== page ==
The movie rights to Night of January 16th were initially purchased by Metro-Goldwyn-Mayer (MGM) in October 1934 as a possible vehicle for Loretta Young. They hired Rand to write a screenplay, but the project was scrapped. After MGM's option expired, Woods considered making a movie version through a production company of his own, but in 1938 RKO Pictures bought the rights for $10,000, a fee split between Woods and Rand. RKO considered Claudette Colbert and Lucille Ball as possible stars, but they also gave up on the adaptation. The rights were resold to Paramount Pictures in July 1939 for $35,000. Paramount released a movie in 1941; Rand did not participate in the production. The film was directed by William Clemens, and Delmer Daves, Robert Pirosh, and Eve Greene were engaged to prepare a new screenplay.
The new screenplay altered the plot significantly, focusing on Steve Van Ruyle (Robert Preston), a sailor who inherits a position on the board of a company headed by Bjorn Faulkner (Nils Asther). Unlike the play, in which Faulkner is already dead, he appears in the film as a living character who is apparently murdered. Suspicion falls on Faulkner's secretary Kit Lane (Ellen Drew); Van Ruyle decides to investigate the alleged crime. Faulkner is discovered hiding in Cuba after faking his own death. Rand said only a single line from her original dialog appeared in the movie, which she dismissed as a "cheap, trashy vulgarity". The film received little attention when it was released, and most reviews of it were negative.
In 1989, Gawaahi, a Hindi-language adaptation of Night of January 16th was released. Indian actress Zeenat Aman led a cast that included Shekhar Kapur and Ashutosh Gowariker.
Television and radio
Night of January 16th was adapted for several television anthology series in the 1950s and 1960s. The first was WOR-TV's Broadway Television Theatre, which aired its adaptation on July 14, 1952, with a cast that included Neil Hamilton and Virginia Gilmore. On CBS, the Lux Video Theatre presented a version of Night of January 16th on May 10, 1956, starring Phyllis Thaxter as Andre. In the United Kingdom, Maxine Audley took the lead role for an ITV Play of the Week broadcast on January 12, 1960; Cec Linder played the district attorney. The broadcast had been scheduled for October 6, 1959, but was delayed to avoid its possible interpretation as political commentary before the general election held later that week. A radio adaptation of the play was broadcast on the BBC Home Service on August 4, 1962.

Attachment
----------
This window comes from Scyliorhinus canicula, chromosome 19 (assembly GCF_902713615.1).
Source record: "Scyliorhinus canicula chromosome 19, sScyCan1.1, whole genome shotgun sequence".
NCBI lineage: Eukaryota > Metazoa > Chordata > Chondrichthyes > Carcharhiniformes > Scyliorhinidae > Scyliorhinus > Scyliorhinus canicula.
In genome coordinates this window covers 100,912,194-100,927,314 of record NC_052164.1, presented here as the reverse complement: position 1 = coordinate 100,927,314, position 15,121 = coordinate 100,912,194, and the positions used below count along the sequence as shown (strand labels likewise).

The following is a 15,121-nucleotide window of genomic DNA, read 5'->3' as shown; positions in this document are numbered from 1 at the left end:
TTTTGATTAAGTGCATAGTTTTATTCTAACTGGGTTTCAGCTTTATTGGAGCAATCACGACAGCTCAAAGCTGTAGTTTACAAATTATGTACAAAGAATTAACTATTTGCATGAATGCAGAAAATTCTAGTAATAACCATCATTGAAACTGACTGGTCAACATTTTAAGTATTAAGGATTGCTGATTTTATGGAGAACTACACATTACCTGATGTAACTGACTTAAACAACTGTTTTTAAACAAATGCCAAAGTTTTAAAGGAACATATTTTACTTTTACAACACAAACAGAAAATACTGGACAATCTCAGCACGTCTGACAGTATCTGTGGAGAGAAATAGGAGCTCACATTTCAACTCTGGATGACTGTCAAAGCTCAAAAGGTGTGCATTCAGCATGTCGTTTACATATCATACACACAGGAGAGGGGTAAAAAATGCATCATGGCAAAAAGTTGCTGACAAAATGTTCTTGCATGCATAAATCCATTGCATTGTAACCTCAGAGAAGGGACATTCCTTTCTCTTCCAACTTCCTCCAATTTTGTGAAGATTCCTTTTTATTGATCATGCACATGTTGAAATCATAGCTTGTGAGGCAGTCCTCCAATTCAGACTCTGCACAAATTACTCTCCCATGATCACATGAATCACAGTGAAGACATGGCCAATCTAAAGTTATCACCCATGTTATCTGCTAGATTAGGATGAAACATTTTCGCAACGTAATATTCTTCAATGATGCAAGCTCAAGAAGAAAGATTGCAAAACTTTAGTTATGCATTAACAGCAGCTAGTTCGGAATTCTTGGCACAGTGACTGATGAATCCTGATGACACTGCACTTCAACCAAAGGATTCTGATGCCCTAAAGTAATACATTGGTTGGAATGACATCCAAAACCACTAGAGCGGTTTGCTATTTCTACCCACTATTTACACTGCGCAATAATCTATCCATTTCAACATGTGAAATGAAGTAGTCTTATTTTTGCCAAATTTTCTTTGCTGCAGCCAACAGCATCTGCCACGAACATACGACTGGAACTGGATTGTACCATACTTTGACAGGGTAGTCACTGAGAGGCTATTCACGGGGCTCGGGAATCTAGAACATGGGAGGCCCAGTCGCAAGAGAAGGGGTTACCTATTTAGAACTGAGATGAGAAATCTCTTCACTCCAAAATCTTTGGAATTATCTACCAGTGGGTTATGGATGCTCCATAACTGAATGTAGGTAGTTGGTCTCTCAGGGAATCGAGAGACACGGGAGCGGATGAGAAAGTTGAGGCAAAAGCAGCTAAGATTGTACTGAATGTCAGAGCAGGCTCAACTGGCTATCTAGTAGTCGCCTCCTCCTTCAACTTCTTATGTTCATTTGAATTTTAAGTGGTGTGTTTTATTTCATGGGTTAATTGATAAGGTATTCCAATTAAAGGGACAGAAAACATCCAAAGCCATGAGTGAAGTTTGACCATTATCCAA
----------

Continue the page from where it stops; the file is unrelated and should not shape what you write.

- The Match King, a movie also inspired by Ivar Kreuger
- ^ Plot details are primarily based on the version published in 1968, which varies at some points from the scripts used for the Broadway and amateur theater productions.
- ^ Jurors for subsequent Broadway performances included actors Ricardo Cortez, Fania Marinoff, Chester Morris, Margaret Wycherly, and Roland Young; attorneys Dudley Field Malone and Samuel Leibowitz; baseball player Babe Ruth; bridge player Ely Culbertson; director Eddie Buzzell; and James Roosevelt—son of President Franklin Roosevelt. The jurors for the London opening included musician Jack Hylton and actors Adrianne Allen, Raymond Massey, and Vera Pearce. Opening night jurors in Sydney included cartoonist Jimmy Bancks, tennis champion Jack Crawford, writer Ethel Knight Kelly, and attorneys Bill Dovey, Vernon Treatt, and Richard Windeyer.